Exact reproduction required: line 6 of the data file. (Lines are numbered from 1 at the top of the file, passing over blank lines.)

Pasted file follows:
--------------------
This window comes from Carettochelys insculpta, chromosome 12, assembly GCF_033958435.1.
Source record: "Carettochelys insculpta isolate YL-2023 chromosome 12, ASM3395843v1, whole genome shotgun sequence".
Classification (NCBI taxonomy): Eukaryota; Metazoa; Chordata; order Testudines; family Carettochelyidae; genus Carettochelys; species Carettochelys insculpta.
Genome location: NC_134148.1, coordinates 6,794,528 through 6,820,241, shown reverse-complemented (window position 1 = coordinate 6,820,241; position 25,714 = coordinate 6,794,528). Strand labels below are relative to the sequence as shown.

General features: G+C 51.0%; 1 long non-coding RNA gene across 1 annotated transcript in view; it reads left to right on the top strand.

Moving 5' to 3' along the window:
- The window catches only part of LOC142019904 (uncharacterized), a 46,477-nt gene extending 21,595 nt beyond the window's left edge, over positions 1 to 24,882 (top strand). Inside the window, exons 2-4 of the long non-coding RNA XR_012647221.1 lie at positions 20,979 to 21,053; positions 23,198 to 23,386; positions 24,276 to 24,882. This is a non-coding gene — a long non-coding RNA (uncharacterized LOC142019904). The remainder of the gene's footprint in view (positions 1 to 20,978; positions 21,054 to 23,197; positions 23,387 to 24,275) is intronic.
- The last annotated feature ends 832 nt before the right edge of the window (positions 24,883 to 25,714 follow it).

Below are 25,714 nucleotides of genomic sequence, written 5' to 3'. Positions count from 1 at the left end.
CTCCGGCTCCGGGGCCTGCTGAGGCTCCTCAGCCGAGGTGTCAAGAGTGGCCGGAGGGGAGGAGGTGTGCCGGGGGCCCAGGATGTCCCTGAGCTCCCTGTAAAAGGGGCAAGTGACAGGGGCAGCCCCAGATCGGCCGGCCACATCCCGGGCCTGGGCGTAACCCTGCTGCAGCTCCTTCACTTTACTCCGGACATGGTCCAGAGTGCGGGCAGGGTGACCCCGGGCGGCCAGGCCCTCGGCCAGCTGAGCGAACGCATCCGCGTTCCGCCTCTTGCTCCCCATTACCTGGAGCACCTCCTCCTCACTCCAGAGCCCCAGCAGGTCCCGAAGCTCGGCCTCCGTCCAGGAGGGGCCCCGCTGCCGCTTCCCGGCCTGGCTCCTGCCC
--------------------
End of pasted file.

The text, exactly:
Moving 5' to 3' along the window: